Maurice had a fellow feeling for the man whose pretensions had been so large, who had so emphasized the might and power of kingship and carried to such a dazzling height the dominance of a single personality over a whole nation and a whole century, and he made the suggestion that a sentry of bodyguards might fittingly honour the mausoleum of the King who had given such a lustre to the arms of France.

This project, which had not occurred to the Bourbons nor to any of those who had benefited by the favours of Louis XIV, does honour to Maurice and shows a cast of nobility in his nature.

He had even drawn up a scheme for this parade of honour before the urn of the great King, and another for the establishment of a barracks in the Isle of Swans, to obviate the evils of billeting, but neither was approved by M. de Dangervilliers, Minister for War; the enterprise and energy of Maurice alike went unemployed and he must take his insatiable appetite for life, for action, for splendour, for grandiose achievement, to hunting parties, to the boudoirs of opera dancers and the waters of Barlaruc. His natural restlessness would not long permit him to remain in one place, and he toured Languedoc and Provence, being received, Lutheran as he had remained, by the Vice-Legate at Avignon, and with still more formal honours by Admiral Mathews at Toulon where the English were blockading the Spanish fleet.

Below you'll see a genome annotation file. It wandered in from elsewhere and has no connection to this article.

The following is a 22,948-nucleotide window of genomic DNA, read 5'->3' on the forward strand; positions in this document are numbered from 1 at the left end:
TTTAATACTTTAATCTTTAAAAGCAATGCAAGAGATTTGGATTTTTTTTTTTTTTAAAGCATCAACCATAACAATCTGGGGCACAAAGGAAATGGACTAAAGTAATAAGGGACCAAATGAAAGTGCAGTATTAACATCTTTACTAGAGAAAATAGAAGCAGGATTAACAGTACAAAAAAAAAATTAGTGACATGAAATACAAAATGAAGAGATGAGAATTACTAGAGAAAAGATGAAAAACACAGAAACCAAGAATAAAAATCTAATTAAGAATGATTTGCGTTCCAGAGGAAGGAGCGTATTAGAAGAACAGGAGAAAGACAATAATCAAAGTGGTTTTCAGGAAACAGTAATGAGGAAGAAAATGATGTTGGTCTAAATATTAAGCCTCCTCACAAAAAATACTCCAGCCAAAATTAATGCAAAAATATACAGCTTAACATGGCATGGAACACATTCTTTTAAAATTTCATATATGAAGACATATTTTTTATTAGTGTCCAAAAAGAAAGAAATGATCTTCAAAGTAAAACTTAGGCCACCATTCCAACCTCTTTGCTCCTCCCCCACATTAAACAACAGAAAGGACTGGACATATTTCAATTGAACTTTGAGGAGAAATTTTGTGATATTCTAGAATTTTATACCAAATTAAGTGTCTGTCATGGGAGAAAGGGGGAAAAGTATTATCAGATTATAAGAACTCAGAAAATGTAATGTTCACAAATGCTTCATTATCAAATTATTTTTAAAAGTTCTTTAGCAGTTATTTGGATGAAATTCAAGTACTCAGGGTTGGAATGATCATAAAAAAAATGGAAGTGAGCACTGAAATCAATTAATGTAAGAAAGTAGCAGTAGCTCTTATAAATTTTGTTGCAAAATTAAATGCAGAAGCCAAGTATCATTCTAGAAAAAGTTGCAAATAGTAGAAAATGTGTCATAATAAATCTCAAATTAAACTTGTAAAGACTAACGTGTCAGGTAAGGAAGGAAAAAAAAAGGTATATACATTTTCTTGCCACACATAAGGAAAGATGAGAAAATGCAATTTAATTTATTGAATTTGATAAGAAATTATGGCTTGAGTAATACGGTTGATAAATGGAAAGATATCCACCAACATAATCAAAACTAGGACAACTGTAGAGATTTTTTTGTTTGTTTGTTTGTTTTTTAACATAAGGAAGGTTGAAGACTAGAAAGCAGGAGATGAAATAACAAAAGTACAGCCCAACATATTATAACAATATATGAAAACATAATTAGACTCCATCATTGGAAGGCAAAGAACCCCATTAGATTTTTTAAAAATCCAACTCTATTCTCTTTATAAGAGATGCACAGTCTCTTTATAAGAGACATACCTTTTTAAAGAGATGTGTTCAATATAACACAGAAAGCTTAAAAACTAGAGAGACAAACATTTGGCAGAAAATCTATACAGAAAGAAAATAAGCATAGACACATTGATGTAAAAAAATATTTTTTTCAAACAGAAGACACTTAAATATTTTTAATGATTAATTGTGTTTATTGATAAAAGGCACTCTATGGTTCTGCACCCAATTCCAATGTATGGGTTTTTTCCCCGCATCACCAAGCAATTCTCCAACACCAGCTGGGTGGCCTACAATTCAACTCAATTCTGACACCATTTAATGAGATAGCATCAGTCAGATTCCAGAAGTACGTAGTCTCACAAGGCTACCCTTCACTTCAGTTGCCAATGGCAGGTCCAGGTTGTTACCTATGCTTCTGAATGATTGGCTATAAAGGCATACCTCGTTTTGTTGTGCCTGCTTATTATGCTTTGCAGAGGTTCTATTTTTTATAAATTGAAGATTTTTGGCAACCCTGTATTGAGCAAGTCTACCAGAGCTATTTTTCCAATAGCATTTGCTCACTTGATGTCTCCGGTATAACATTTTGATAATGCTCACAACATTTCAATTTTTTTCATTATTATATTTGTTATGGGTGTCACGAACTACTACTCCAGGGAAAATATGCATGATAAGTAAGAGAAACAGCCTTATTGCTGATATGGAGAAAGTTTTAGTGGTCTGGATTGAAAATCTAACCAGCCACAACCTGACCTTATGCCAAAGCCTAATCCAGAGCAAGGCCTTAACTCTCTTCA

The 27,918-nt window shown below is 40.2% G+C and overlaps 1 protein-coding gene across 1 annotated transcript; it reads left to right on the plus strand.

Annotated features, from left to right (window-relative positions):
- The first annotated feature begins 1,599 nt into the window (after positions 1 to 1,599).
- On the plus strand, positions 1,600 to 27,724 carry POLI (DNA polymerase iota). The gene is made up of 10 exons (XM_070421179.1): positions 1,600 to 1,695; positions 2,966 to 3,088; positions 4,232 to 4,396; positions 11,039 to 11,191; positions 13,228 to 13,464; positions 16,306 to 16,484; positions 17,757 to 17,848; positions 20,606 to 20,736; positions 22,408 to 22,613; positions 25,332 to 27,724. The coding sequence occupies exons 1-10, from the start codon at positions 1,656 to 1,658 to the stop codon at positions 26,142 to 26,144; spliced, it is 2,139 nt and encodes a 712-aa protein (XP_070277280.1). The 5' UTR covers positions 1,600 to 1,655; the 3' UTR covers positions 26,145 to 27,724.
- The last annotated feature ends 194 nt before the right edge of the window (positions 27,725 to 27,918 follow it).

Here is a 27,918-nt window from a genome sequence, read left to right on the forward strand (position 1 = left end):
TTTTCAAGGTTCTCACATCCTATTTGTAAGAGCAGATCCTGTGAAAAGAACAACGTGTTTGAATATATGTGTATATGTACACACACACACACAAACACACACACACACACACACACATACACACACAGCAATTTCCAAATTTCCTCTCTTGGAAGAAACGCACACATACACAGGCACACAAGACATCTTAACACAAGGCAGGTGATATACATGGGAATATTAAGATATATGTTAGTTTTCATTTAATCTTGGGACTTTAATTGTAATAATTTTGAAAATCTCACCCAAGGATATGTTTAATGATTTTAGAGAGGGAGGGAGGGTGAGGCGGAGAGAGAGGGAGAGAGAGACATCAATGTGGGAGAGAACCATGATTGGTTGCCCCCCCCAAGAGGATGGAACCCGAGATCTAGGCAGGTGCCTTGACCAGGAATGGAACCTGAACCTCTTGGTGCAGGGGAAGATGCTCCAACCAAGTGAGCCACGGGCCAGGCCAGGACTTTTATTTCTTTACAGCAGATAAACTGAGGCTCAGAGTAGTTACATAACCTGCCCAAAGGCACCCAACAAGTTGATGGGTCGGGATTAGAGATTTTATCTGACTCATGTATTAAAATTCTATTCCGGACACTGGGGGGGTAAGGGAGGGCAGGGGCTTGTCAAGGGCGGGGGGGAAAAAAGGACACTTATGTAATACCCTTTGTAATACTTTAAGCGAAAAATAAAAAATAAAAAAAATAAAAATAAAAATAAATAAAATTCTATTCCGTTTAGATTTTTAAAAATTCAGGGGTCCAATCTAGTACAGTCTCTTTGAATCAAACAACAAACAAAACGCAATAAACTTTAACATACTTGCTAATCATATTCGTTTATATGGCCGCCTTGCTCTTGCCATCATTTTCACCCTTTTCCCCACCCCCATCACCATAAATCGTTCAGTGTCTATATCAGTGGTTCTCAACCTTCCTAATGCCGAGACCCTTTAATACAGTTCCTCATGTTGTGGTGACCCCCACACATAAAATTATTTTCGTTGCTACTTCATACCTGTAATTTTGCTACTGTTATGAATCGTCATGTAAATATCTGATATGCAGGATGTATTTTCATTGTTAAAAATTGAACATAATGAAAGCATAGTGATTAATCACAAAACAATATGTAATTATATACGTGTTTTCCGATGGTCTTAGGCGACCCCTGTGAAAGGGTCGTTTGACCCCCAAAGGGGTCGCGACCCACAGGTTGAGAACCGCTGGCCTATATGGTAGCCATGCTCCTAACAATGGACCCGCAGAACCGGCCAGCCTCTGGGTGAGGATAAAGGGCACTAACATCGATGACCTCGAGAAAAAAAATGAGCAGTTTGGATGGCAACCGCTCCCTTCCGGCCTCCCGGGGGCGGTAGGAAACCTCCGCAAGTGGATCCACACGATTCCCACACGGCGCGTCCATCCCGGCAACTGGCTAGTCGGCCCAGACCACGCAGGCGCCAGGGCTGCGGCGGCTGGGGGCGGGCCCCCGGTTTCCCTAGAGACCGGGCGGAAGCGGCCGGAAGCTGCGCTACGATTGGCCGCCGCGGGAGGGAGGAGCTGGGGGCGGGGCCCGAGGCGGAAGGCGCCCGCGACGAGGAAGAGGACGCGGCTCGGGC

Maurice was welcomed by a discharge of all the English artillery and exchanged, bumper for bumper, healths of the Kings of France and England, each glass being honoured by a broadside of great guns; this reception was much to the taste of Maurice, who endeavoured to excel the gallant Mathews in pompous formalities of courtesy.

He had been once to London, on a brief visit, and he had endeavoured, notwithstanding the fatal connection of the House of Hanover with that of Königsmarck, to interest George II in his Courland claims, but this was his last meeting with the English save on the field of battle, where indeed he was soon to face them, for, when he returned to Paris with British salvoes still ringing in his ears, he heard of the death of the last Hapsburg, Charles VI (20th October, 1740).